Accordingly, we hold that where counsel moves to withdraw under Anders, due process requires that a defendant whom counsel knows does not speak English is entitled to more than a written statement in English of his rights. At a minimum, counsel should make reasonable efforts to contact the defendant in person or by telephone, with the aid of an interpreter if necessary, to explain to the defendant the substance of counsel's Anders brief, the defendant's right to oppose it or seek new counsel, and the likelihood that the brief could result in dismissal of the appeal. Of course, written notice of the foregoing, in a language understood by the client, would also suffice.
This approach ensures that a defendant is adequately informed, and should require little additional effort on defense counsel's part, particularly where, as here, the defendant speaks a language other than English that is widely spoken within this jurisdiction. Even where a defendant speaks a language that is less widely spoken, it should not be unduly burdensome for counsel — who presumptively was able to communicate orally with the defendant, with or without an interpreter, in order to provide legal assistance in the district court — to communicate with the defendant again. In light of the large number of languages spoken within our Circuit, we do not believe it appropriate to require counsel to undertake a written translation of the Anders brief or other notice in a defendant's native language other than English.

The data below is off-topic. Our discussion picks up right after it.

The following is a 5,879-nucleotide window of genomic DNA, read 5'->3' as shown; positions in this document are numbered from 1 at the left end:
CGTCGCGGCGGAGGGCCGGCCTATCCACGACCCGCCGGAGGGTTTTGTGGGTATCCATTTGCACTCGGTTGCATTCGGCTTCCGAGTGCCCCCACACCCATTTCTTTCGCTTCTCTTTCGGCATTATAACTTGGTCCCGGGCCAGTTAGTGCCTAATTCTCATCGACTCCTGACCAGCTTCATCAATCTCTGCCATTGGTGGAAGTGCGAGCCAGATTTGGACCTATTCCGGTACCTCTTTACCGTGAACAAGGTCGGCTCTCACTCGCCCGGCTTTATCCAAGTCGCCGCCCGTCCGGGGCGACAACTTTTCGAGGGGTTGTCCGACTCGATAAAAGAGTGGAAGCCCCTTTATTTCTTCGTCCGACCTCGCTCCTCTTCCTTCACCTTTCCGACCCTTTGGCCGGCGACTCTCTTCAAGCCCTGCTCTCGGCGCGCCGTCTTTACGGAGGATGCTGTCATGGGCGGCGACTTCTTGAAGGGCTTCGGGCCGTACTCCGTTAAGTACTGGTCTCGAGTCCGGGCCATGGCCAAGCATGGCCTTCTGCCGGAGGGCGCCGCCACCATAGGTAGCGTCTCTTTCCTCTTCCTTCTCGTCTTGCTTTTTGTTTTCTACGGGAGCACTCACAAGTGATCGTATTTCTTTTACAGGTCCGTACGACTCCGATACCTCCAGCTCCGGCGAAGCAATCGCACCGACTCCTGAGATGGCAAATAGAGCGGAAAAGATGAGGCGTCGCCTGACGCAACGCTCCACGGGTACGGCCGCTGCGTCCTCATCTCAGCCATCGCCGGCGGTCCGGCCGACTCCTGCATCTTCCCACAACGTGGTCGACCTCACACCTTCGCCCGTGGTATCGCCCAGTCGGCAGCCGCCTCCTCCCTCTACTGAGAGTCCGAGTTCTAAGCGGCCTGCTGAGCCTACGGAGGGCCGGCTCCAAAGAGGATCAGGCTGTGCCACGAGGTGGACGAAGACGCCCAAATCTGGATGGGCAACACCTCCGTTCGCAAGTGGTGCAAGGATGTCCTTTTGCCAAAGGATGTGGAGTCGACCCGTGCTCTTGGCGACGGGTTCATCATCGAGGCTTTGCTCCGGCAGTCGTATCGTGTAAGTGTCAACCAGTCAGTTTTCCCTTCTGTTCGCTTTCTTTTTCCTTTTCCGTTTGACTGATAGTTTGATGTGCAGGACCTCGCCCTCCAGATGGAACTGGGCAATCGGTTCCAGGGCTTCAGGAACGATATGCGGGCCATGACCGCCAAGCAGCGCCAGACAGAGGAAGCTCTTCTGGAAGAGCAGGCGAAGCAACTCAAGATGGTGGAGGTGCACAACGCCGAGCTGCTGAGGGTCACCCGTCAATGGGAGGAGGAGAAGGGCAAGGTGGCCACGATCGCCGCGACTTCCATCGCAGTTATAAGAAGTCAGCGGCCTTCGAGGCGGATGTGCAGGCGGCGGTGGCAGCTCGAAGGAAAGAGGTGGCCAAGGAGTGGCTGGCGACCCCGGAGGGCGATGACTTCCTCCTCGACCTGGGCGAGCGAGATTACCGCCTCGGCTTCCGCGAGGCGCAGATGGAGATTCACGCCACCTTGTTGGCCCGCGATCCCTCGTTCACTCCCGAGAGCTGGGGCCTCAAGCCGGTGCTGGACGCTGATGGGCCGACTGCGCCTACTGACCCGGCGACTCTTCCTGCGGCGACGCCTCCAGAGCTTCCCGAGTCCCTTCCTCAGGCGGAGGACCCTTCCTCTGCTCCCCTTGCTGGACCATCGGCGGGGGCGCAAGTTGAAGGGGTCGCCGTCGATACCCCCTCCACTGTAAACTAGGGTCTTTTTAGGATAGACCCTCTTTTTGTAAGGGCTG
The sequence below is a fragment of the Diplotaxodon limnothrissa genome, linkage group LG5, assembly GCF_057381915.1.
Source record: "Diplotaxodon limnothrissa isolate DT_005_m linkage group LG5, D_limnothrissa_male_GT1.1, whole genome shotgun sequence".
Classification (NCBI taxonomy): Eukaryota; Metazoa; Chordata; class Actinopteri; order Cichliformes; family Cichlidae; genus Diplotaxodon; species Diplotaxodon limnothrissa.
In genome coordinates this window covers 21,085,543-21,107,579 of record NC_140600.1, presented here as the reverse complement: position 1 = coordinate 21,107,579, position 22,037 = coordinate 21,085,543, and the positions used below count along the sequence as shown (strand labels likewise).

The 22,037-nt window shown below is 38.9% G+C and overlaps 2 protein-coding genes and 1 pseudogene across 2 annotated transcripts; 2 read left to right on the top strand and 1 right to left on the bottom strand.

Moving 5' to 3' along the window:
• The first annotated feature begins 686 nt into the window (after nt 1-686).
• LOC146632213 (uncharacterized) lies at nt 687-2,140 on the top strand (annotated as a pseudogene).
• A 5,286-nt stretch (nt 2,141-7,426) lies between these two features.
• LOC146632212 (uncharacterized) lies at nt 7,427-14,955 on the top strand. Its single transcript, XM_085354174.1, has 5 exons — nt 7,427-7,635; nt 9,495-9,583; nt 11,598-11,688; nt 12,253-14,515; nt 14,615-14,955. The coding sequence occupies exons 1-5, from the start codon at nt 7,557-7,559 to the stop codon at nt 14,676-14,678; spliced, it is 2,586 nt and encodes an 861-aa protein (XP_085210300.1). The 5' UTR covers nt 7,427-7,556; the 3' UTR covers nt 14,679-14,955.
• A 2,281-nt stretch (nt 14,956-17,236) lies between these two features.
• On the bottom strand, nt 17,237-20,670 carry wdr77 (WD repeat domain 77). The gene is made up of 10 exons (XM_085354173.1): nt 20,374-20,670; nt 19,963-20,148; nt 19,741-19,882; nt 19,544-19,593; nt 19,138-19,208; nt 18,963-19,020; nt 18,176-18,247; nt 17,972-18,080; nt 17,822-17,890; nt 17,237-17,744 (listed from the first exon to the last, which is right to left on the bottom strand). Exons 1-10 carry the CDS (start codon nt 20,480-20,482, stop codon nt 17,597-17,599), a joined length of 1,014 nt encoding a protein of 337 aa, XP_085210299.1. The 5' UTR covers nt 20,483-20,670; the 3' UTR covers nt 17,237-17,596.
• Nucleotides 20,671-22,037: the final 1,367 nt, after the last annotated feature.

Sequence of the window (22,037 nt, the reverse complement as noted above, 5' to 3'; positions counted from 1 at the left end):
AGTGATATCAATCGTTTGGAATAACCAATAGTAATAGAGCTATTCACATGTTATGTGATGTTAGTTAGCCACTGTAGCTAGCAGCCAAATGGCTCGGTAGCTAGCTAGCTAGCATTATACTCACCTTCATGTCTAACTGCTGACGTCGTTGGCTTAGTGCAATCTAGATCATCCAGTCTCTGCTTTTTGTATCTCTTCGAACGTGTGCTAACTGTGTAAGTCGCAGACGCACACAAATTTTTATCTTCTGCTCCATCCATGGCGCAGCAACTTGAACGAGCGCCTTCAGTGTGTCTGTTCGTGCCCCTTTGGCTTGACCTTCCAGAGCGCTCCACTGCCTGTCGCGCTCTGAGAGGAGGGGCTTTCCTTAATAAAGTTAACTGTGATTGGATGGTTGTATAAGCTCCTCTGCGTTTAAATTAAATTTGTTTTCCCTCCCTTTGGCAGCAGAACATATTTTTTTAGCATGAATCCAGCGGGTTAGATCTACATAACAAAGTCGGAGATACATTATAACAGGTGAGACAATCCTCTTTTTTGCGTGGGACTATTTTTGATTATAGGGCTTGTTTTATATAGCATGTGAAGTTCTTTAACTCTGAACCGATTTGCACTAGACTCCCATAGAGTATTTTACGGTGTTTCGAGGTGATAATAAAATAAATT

In this case, Mr. Weinstein might have already complied with this requirement. Since we have not enunciated these requirements for non-English-speaking defendants before, it is understandable that the declaration by Mr. Weinstein, an experienced and capable criminal defense attorney, did not specify the precise manner in which notice was given to defendant. Counsel is therefore directed to ensure that these requirements have now been met and to file an amended declaration.
After counsel has complied with this order, this Court will proceed to adjudicate counsel's Anders motion and the Government's motion for summary dismissal.